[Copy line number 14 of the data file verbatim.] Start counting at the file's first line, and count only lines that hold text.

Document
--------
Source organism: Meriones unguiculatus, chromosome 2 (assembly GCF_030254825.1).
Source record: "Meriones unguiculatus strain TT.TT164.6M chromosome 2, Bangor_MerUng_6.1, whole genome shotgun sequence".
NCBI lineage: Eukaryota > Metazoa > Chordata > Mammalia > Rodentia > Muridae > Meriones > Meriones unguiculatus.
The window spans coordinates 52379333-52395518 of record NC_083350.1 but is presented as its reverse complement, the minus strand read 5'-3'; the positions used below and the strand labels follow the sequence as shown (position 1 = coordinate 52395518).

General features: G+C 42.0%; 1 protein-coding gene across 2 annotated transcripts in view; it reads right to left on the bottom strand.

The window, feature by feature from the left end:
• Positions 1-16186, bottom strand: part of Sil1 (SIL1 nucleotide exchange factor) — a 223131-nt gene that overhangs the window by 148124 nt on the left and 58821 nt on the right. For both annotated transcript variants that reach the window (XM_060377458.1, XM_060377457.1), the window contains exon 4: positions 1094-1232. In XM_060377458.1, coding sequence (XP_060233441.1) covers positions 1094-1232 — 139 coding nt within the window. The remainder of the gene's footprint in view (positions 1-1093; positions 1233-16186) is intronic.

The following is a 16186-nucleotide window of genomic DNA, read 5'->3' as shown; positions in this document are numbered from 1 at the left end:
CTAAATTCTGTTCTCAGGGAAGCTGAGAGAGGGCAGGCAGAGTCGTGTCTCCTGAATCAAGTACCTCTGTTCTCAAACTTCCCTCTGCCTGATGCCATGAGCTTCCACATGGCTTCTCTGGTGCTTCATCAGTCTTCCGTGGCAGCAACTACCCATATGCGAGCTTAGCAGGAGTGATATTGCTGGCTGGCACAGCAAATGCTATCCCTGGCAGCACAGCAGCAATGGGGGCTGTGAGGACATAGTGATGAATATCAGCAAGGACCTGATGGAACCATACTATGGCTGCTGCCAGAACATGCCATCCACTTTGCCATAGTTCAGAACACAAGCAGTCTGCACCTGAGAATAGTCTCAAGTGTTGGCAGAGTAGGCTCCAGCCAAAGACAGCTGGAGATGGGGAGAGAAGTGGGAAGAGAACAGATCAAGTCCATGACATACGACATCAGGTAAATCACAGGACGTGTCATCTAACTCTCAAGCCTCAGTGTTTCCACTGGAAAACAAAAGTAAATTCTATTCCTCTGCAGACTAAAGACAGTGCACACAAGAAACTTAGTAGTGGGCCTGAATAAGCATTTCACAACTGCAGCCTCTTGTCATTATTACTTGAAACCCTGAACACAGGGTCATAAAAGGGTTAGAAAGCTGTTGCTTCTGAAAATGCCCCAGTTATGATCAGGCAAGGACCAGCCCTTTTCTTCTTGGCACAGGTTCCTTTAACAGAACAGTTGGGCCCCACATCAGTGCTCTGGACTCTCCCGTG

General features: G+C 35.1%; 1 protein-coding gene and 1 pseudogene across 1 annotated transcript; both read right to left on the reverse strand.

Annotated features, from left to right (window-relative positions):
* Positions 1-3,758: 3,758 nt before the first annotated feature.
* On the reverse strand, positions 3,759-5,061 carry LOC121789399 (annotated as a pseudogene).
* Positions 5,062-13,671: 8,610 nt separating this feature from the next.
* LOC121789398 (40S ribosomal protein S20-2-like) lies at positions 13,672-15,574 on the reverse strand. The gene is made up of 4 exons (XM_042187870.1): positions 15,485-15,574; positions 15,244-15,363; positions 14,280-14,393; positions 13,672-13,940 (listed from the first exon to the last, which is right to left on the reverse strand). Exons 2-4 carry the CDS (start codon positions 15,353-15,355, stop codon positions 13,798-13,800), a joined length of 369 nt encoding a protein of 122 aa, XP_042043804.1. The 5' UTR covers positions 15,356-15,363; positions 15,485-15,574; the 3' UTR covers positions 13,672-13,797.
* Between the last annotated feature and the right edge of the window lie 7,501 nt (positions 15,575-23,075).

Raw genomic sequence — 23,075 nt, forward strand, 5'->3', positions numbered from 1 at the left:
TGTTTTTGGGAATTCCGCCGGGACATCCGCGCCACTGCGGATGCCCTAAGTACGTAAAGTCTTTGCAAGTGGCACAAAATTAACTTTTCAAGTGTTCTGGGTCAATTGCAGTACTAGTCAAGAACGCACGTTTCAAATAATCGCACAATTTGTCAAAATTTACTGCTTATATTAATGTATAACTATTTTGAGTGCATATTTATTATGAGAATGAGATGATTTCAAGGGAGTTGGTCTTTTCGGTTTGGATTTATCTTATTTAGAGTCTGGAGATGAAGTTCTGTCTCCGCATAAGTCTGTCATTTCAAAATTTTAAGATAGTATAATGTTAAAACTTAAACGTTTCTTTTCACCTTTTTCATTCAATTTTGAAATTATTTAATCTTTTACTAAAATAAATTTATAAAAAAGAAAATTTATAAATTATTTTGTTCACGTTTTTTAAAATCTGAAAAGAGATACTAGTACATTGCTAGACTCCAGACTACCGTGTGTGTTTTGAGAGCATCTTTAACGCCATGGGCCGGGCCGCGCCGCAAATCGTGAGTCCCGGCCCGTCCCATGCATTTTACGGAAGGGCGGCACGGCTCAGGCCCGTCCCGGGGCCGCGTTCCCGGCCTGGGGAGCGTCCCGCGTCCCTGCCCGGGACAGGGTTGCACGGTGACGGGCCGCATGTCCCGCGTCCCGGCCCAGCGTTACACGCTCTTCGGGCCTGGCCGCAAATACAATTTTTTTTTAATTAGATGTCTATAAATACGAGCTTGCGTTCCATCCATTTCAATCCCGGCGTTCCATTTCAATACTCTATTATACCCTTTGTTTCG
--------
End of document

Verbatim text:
* Positions 5,062-13,671: 8,610 nt separating this feature from the next.